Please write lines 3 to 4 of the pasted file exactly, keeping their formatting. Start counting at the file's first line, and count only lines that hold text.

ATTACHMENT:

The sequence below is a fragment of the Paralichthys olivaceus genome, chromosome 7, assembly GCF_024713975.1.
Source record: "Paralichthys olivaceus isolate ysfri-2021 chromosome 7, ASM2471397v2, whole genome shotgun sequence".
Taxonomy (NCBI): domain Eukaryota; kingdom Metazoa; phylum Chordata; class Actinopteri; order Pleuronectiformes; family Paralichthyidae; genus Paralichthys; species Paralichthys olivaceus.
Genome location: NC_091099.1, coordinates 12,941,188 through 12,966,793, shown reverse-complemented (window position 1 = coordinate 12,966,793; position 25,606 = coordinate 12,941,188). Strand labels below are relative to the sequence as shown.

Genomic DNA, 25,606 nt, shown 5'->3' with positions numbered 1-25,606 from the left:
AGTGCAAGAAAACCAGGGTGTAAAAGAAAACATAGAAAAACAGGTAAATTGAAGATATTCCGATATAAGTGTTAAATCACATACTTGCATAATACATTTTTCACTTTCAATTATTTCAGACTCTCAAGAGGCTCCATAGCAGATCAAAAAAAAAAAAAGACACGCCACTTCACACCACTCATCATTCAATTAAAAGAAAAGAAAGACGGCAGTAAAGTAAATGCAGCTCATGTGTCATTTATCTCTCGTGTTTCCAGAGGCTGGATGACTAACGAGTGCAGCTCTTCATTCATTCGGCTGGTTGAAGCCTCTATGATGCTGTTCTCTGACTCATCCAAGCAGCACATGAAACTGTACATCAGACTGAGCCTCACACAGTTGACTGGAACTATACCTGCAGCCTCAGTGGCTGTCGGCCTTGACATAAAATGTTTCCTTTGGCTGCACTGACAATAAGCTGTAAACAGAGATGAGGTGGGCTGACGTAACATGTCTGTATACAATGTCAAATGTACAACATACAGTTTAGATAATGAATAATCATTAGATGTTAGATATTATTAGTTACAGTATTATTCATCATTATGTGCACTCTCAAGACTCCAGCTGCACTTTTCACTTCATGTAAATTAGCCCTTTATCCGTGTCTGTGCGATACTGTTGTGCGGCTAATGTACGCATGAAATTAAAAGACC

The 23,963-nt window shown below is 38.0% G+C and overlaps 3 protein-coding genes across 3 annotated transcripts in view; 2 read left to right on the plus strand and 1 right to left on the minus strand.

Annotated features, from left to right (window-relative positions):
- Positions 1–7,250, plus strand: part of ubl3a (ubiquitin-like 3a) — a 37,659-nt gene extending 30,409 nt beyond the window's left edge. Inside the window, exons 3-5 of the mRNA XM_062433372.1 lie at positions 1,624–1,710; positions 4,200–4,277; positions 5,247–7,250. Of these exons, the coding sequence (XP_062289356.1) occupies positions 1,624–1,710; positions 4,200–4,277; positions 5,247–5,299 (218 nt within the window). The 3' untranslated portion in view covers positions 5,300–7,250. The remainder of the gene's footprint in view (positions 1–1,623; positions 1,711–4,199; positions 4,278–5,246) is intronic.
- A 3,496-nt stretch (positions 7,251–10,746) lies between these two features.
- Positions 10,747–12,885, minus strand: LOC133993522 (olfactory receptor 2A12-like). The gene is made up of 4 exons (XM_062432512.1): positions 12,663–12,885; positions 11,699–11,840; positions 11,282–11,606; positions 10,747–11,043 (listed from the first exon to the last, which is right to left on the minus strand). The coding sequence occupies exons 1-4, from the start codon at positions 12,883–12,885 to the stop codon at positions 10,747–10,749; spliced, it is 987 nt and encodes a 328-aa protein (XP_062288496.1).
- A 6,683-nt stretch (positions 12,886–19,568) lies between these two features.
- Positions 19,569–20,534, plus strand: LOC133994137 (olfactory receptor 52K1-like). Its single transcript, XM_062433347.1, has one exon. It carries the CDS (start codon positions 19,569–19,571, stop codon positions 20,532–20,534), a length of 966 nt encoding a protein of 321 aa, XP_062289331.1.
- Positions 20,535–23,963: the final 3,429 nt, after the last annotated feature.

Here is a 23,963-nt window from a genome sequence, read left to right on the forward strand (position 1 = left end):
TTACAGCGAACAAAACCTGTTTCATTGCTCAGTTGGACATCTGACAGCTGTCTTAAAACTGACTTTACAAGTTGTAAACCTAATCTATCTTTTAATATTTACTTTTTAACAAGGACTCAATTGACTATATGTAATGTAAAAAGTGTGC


Taxonomy (NCBI): domain Eukaryota; kingdom Metazoa; phylum Chordata; class Actinopteri; order Pleuronectiformes; family Paralichthyidae; genus Paralichthys; species Paralichthys olivaceus.
Genome location: NC_091099.1, coordinates 12,941,188 through 12,966,793, shown reverse-complemented (window position 1 = coordinate 12,966,793; position 25,606 = coordinate 12,941,188). Strand labels below are relative to the sequence as shown.